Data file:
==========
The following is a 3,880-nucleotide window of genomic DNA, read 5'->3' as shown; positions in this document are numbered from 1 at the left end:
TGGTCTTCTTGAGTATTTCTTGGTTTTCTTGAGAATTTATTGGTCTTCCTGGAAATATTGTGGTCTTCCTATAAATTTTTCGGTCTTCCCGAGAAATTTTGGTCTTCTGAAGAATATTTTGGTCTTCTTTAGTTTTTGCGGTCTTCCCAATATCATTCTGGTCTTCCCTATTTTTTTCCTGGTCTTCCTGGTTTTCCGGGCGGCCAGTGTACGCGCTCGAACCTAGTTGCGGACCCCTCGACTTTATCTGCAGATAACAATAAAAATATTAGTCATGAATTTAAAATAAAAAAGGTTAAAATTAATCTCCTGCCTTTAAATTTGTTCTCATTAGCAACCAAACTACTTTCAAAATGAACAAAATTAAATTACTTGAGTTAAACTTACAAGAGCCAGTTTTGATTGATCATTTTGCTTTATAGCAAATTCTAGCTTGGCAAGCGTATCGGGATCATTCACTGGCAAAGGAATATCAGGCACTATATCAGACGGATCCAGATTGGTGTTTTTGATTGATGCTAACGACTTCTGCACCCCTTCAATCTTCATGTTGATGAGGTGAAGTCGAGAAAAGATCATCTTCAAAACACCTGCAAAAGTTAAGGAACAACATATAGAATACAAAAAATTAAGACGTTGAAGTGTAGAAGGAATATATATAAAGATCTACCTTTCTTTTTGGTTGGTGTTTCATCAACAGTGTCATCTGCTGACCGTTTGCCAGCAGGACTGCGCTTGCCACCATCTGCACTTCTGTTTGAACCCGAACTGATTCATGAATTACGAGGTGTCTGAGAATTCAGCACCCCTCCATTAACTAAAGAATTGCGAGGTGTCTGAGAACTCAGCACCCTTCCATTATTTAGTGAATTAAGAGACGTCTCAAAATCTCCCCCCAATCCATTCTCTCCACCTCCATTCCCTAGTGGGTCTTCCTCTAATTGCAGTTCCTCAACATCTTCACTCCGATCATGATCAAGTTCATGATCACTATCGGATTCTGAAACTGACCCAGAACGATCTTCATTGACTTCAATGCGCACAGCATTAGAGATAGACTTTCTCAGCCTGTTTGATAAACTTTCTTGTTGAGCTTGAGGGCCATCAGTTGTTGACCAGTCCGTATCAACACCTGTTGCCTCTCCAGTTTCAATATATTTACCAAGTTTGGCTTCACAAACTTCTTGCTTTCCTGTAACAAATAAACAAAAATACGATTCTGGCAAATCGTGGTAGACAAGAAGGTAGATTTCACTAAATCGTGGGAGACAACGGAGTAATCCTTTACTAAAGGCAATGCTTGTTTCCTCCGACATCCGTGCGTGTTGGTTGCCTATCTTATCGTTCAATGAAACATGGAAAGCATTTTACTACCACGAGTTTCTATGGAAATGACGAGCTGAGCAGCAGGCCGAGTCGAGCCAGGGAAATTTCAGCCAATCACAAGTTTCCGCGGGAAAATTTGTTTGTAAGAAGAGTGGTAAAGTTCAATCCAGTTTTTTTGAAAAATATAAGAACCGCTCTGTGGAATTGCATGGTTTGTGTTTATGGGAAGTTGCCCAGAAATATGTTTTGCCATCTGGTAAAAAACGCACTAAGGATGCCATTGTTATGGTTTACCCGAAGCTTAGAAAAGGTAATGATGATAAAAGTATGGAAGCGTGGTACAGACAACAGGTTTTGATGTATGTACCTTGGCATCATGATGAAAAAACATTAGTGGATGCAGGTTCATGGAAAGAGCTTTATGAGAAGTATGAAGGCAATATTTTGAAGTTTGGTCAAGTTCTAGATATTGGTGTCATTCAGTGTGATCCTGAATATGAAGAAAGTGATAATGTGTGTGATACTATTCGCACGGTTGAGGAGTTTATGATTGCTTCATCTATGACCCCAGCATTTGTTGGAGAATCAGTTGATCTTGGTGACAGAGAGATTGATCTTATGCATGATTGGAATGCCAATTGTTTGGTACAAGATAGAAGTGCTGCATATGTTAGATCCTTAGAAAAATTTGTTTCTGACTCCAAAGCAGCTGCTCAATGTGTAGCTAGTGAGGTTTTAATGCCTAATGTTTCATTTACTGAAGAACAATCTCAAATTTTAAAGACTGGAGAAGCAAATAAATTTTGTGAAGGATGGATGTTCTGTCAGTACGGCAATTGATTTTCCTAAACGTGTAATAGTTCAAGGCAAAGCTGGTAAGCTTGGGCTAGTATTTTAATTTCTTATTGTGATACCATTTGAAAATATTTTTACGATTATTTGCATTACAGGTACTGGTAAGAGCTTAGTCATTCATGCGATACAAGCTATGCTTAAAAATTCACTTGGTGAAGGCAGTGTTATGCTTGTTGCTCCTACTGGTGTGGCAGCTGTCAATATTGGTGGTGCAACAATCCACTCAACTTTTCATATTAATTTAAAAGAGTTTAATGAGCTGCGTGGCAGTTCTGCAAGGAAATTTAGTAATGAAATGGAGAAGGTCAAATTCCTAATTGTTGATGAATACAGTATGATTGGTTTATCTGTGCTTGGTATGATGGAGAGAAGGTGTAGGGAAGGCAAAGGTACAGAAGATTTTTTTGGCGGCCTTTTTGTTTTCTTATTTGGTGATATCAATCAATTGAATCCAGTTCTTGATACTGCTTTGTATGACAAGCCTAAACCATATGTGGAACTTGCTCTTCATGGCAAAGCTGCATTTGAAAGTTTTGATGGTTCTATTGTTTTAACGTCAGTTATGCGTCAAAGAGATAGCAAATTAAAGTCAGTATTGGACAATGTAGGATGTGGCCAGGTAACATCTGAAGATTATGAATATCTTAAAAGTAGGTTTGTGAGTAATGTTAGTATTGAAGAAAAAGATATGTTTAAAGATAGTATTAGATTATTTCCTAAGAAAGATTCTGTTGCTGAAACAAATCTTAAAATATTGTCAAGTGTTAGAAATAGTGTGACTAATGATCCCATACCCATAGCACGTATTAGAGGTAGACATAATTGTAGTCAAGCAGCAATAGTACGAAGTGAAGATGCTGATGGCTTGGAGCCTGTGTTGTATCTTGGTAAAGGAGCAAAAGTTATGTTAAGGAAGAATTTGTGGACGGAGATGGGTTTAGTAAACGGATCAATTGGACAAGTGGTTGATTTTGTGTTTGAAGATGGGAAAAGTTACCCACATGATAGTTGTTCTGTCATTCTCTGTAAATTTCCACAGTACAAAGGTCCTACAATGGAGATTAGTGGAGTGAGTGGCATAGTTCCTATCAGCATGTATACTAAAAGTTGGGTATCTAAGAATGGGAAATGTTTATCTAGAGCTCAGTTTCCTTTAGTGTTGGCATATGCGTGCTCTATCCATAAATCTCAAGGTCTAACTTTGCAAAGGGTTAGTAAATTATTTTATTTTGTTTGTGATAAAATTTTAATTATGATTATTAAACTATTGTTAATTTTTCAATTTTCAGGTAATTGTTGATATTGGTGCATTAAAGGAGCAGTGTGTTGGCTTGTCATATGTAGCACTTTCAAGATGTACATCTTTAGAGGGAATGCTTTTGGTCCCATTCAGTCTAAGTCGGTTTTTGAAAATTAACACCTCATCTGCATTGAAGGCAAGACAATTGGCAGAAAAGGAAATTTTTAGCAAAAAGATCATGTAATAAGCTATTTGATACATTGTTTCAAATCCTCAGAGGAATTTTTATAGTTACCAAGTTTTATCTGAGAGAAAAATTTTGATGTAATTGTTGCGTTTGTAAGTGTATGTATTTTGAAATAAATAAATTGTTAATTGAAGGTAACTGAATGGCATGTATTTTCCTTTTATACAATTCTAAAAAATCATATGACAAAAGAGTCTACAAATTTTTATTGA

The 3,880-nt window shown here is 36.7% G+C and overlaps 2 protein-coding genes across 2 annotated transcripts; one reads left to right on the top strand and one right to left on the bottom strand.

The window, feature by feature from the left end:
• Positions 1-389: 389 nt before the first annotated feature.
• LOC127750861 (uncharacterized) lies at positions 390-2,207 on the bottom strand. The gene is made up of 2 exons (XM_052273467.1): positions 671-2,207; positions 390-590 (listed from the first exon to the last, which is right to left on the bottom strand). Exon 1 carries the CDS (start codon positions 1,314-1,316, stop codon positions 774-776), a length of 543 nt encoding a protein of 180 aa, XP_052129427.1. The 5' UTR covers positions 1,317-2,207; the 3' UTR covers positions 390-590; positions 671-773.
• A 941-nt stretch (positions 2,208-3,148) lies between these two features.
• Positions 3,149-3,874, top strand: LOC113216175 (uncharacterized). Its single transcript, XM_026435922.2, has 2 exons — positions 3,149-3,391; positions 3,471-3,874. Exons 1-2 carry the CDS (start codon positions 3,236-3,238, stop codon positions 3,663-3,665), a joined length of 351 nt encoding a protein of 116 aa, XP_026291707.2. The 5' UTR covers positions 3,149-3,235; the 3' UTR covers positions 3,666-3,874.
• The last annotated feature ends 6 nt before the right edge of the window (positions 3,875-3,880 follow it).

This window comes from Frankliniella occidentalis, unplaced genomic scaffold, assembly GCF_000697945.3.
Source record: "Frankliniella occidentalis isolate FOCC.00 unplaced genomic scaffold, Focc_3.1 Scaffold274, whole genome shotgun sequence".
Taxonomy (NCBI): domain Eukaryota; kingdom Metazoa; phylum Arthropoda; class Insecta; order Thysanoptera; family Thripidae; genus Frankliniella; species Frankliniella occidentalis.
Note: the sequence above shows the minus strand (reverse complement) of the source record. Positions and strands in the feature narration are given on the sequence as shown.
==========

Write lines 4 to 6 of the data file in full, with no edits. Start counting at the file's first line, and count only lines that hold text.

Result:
The window, feature by feature from the left end:
• Positions 1-389: 389 nt before the first annotated feature.
• LOC127750861 (uncharacterized) lies at positions 390-2,207 on the bottom strand. The gene is made up of 2 exons (XM_052273467.1): positions 671-2,207; positions 390-590 (listed from the first exon to the last, which is right to left on the bottom strand). Exon 1 carries the CDS (start codon positions 1,314-1,316, stop codon positions 774-776), a length of 543 nt encoding a protein of 180 aa, XP_052129427.1. The 5' UTR covers positions 1,317-2,207; the 3' UTR covers positions 390-590; positions 671-773.